As the technological world advances, it has become increasingly difficult for the speed of computers to improve. UT Computer Science Professor Dr. Chris Rossbach's research in field-programmable gate array (FPGA) virtualization has made significant strides in the development of a more efficient computing infrastructure. Developing a system called SYNERGY, Rossbach and his team are able to explore techniques that would make it possible to virtualize FPGAs in a data center environment. This method would allow computers to become more efficient and reduce the amount of overall energy consumed.
The ability to create smaller transistors has, in the past, been the most common technique for creating faster, more efficient processors. However, as it has become increasingly difficult to create smaller transistors that are actually power-efficient, specialized hardware has become a popular way to increase performance. To keep up with technological demand, a new generation of hardware called accelerators has been designed to address these issues. For example, graphics processing units (GPU) are useful for gaming applications because they can simultaneously process many pieces of data. FPGAs are a unique type of specialized hardware because they are reconfigurable, meaning they can be reprogrammed in hardware definition languages to be any kind of specialized hardware accelerator. To understand Rossbach's research, it must be understood why FPGAs are not widely used in data centers in this way. While FPGAs are a good alternative for creating arbitrary accelerators, they are difficult to virtualize. Virtualization is a way for a single machine to provide an abstraction of many virtual machines, allowing users to manage and share resources. It has become the key technology that has made cloud computing possible. If FPGAs are to be used to help power efficiency problems in the cloud, there must be a good solution to make virtualizing them possible. This is where Rossbach's research in SYNERGY is crucial.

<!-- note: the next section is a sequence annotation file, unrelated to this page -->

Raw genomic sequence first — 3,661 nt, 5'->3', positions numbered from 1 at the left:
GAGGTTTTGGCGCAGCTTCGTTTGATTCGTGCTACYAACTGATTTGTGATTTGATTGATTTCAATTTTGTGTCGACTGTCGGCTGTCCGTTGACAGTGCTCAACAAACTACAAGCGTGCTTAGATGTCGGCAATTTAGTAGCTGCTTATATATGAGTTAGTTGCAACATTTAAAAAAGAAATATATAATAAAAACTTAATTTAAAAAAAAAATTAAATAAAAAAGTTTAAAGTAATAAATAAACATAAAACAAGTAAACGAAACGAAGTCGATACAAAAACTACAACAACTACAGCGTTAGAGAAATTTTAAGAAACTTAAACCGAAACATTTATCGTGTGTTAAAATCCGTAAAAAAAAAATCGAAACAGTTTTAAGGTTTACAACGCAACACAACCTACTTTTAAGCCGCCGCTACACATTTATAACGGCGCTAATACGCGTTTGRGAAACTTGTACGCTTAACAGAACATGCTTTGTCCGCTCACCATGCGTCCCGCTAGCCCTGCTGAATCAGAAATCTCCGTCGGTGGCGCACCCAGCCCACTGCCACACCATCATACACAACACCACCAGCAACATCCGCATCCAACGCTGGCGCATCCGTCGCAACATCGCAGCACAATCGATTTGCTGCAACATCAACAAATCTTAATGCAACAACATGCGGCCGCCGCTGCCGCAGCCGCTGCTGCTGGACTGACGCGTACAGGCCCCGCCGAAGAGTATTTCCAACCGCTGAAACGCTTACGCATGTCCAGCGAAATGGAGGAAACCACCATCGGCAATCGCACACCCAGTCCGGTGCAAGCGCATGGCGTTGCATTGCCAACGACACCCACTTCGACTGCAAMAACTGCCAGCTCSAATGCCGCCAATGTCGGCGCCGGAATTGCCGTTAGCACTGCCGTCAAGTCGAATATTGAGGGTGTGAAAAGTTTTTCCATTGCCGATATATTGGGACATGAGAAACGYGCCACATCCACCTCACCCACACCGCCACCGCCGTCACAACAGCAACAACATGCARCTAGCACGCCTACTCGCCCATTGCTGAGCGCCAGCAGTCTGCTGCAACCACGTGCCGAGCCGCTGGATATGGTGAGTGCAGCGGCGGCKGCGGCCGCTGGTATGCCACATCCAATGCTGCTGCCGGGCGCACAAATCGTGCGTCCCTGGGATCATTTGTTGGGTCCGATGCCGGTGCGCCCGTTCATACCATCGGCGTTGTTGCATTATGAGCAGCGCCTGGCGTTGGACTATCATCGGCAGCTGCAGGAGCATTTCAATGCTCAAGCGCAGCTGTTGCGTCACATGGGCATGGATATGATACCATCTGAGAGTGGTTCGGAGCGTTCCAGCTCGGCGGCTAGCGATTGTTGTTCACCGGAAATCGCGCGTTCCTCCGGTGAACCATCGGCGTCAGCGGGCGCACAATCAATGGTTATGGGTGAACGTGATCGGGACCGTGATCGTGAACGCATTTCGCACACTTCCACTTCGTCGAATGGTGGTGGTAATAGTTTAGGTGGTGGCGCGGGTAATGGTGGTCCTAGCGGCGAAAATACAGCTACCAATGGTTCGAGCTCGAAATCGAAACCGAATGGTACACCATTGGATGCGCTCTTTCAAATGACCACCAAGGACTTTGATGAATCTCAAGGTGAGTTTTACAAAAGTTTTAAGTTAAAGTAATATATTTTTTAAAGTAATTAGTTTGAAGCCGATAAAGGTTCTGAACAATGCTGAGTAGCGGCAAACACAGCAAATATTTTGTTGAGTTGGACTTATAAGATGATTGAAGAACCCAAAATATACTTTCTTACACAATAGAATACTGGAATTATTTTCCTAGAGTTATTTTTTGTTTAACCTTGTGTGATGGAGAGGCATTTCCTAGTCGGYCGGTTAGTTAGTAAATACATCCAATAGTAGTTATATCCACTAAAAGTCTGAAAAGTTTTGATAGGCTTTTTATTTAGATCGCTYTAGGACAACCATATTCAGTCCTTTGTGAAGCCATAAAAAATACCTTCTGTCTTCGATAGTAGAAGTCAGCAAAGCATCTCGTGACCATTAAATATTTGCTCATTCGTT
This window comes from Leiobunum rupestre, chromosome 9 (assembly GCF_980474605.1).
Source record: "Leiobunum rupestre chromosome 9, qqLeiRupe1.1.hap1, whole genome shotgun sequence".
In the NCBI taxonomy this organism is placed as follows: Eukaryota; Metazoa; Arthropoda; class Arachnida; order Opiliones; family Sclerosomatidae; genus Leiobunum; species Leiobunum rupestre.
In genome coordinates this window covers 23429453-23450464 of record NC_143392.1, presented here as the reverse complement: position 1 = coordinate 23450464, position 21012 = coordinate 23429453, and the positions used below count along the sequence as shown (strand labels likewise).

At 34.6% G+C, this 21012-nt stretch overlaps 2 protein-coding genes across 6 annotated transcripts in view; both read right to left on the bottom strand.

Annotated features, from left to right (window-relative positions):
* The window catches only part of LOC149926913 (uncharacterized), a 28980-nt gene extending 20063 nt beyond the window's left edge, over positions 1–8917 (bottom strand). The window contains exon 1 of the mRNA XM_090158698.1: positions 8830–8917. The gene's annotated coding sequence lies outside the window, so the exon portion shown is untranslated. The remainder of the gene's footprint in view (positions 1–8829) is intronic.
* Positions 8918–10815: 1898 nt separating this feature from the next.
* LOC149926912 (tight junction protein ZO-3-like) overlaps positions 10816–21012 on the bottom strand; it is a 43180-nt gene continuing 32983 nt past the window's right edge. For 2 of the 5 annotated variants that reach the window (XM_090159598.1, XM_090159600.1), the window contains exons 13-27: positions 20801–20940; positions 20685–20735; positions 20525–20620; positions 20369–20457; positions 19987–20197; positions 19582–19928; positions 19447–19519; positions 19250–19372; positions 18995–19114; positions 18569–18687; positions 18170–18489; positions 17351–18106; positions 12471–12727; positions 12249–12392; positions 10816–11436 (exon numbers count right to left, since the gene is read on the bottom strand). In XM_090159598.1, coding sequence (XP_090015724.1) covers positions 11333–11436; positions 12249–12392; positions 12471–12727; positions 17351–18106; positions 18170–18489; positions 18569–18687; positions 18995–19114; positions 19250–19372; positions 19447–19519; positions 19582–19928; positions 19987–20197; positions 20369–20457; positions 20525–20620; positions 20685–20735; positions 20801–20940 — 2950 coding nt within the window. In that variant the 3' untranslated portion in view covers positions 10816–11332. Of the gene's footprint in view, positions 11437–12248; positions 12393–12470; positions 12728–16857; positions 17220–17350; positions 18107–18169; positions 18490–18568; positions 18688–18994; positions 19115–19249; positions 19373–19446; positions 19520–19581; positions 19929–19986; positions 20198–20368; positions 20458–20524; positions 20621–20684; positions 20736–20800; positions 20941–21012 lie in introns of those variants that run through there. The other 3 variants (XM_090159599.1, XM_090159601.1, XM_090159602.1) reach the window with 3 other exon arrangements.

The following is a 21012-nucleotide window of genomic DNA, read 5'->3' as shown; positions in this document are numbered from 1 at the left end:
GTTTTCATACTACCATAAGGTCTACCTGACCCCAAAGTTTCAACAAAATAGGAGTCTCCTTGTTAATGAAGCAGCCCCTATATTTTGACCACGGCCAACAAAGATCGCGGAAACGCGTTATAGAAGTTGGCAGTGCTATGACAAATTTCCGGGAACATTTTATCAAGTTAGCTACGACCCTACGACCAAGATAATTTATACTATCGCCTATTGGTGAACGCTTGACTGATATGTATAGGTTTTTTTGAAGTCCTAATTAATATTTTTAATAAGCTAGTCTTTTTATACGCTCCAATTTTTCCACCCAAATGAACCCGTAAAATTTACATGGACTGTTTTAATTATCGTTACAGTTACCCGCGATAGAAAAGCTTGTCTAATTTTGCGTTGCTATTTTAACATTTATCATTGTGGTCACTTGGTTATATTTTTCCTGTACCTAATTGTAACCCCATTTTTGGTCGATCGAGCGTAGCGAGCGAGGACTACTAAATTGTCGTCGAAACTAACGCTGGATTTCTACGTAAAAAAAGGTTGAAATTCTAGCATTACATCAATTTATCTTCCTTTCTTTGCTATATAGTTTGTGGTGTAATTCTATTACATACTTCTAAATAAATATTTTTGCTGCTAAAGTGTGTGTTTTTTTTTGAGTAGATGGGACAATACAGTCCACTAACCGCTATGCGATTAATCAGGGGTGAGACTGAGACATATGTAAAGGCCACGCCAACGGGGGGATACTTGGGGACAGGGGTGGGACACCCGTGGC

SYNERGY virtualizes FPGAs so they may be used in data centers. While standard accelerators can capture the state of a program and then store or transfer data, FPGAs cannot because they do not contain an interface that describes the state of a running program. Instead, SYNERGY is able to interpose on the language layer for virtualization. In language-level interposition, a program called a compiler can translate the original programming code into a machine code. In this case, the compiler takes a Verilog program— a hardware description language commonly used to program FPGAs— and rewrites it to expose interfaces, making it possible to capture the program's state at that moment. Simply speaking, one may write a program in Verilog and feed it to the SYNERGY compiler which then produces what a typical FPGA would produce and additional logic, exposing the state of the running program using that hardware. The product of this process is hardware acceleration logic that can be virtualized.
FPGAs have continued to become more important in both production and general-purpose acceleration. Techniques for virtualizing FPGAs are in demand because they can provide flexible on-demand hardware acceleration in data centers. While manufacturers have looked to address this problem through hardware approaches, SYNERGY could eventually provide a more effective compiler-based solution to virtualize FPGAs. In the future, Rossbach’s SYNERGY could be an efficient and effective approach to FPGA virtualization for the cloud.